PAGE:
Saturday, 17 July 2010

Jumper: Griffin's Story

Oh yeah, I own this game.

This sat unopened on a shelf for a couple of years, and only caught my attention after putting my now completed copy of Super Mario Galaxy 2 away. Released for the PlayStation 2, Wii and Xbox 360 in 2008 as a movie tie-in, the game was quickly thrown aside after being given some disastrous review scores that never peaked past 35%. It's the worst type of shovelware, and I can't explain why I own it, but I do.

I've not seen the film which makes its purchase that extra bit puzzling, but from what I gather it follows the teenager "Griffin" out to AVENGE THE DEATH OF HIS PARENTS by killing some group called the "Paladins". It assumes you've seen the movie, (even though it's set after the events of the film and features a different manin character) so straight away I'm feeling a bit alienated. It's a boring beat 'em up that breaks every good design rule in the book... yet there's something a bit strange going on here.

I've been tempted for the last x number of weeks to post a big review on the 2004 "hit", Prince of Persia: Warrior Within, which again was ignored by me for too long. Warrior Within, despite its good reviews, was quite possibly one of the most frustrating games I have ever had the misfortune to play (the PS2 version anyway). It's dull BROWN AND BLOOM landscape, constant silence and appalling camera angles really did raise questions in my head as to how that game even passed Ubisoft's quality control. The Prince even did a lot of the moaning for me.

And then it came to my attention that every "realistic" game developed for the PlayStation 2 was built in exactly the same way, and that Warrior Within is probably the best of a bad bunch. There was a period in the middle of the last decade where people decided to redefine the needs of the gaming market. Gone were any actual aspects of innovative gaming, arcade graphics and high quality sound, and in their place, "realism", whose murky brown and gunmetal grey continues to haunt games to this day.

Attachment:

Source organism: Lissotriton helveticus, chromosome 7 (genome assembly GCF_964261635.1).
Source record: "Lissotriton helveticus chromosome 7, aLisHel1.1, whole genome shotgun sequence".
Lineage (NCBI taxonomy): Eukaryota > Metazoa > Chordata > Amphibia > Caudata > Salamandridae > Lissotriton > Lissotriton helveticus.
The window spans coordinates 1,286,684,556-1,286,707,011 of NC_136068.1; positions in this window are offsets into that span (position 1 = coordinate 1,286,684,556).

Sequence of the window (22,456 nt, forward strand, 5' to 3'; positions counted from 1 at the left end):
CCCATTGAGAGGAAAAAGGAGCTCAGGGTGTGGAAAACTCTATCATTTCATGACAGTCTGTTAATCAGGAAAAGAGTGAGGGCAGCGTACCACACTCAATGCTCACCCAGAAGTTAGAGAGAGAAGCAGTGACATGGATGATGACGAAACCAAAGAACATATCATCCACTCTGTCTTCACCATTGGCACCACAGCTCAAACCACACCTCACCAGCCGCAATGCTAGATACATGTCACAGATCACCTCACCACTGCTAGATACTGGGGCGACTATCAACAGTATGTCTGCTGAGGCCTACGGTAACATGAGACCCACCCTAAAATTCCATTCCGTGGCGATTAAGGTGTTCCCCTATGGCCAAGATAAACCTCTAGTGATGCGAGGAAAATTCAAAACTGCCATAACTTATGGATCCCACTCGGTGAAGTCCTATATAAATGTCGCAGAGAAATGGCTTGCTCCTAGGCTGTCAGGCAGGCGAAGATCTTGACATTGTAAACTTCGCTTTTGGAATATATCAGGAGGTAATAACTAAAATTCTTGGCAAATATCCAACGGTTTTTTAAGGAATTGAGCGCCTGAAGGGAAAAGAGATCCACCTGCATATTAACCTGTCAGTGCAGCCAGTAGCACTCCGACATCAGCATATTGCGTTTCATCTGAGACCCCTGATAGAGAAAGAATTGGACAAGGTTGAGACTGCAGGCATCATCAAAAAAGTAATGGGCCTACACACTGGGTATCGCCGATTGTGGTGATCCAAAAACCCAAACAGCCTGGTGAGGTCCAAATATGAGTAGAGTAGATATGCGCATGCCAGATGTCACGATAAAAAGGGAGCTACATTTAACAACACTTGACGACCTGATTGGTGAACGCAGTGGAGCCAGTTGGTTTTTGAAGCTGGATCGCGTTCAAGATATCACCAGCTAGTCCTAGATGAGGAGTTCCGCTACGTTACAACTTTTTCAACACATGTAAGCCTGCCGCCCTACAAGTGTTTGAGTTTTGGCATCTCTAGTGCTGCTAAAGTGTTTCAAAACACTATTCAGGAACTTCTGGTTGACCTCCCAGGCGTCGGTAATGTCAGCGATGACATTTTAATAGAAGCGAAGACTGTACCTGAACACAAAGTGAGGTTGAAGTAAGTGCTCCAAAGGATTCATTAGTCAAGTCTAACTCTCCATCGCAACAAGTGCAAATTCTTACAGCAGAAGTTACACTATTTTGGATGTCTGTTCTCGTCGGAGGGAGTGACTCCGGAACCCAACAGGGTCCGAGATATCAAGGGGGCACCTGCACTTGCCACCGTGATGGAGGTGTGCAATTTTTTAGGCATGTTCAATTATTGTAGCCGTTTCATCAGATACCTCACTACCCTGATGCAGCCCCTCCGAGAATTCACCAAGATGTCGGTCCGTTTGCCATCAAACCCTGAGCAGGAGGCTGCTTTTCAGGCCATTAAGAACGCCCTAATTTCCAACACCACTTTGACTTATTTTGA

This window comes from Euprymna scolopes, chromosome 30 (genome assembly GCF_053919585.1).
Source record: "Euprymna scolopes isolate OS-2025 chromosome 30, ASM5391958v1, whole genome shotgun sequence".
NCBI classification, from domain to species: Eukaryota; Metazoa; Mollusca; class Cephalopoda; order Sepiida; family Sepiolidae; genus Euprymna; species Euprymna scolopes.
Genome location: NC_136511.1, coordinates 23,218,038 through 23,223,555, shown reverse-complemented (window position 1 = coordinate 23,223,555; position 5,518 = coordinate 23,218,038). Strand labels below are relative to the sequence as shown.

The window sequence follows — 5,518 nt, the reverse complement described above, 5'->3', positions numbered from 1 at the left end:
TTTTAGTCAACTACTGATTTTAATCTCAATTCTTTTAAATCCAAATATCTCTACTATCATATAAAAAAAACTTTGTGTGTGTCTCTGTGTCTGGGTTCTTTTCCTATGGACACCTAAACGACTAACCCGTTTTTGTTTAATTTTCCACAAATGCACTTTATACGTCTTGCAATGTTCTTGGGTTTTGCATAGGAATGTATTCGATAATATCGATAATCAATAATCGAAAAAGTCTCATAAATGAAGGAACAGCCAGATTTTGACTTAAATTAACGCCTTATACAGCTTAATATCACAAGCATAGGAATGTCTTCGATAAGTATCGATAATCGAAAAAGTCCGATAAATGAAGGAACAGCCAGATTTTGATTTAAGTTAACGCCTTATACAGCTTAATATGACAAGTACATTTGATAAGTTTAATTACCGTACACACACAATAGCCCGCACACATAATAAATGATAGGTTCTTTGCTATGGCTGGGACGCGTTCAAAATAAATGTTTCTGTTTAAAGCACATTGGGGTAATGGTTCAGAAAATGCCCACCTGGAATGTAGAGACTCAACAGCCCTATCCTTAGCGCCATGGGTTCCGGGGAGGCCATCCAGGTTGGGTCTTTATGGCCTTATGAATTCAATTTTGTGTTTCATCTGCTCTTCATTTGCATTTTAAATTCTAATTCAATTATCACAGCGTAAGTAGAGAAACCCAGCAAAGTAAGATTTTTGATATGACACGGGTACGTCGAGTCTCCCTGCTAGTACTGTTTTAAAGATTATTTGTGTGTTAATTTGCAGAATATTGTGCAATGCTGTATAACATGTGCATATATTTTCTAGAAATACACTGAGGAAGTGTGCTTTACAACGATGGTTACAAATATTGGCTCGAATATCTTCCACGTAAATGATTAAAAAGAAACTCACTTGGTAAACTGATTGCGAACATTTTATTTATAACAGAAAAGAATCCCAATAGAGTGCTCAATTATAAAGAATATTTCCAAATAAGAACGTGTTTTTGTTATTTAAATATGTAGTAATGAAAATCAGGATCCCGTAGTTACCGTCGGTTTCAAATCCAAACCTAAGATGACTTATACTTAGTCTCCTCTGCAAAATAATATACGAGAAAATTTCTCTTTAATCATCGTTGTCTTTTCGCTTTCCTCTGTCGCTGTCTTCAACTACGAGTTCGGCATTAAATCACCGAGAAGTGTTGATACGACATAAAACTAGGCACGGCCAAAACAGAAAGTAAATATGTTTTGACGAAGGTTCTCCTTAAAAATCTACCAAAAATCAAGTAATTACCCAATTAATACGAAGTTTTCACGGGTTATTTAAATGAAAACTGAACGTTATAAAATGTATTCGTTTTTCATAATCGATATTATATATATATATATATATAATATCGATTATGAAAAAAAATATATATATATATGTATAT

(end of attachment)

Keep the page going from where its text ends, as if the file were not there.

Difference is, on the more powerful consoles it doesn't quite look so bad - textures reflect and refract light properly and aren't blurry, character models are defined better and the processing power exists to have interactive scenery and more action packed gameplay. Also you can expect higher framerates. 30 frames per second is fine for American TV, but the problem with video games is most use 50 or 60, and so if you introduce a 30FPS game it looks noticeably slower, and it'll lose marks as a result. If you steal ideas from other games (which Jumper certainly does) your game will be compared to theirs.

I own the PlayStation 2 version and it's probably the worst of the three (though I would guess the Wii had tagged on motion control for no reason). The game looks as if it went for the "realism" idea, but then changed mid-way through development to bring in a cell-shaded comic book style. So what you have here is a bunch of outlined characters fighting in unsaturated worlds. Have a look at some comic book covers some time - observe the use of colour and then explain to me why Jumper lacks it.

Anyway Griffin can run about and... uh... knife people, "jump" (teleport) between short distances and... well that's about it. Sometimes you can upgrade your weapon, though it doesn't seem to make much of a difference. Often you're faced with the obvious question of why little Griffin doesn't bother to pick up some of the guns and tasers the enemies are fans of. Pressing circle will have you do some special moves reliant on a "jump meter", and they've all been inspired by the Matrix trilogy.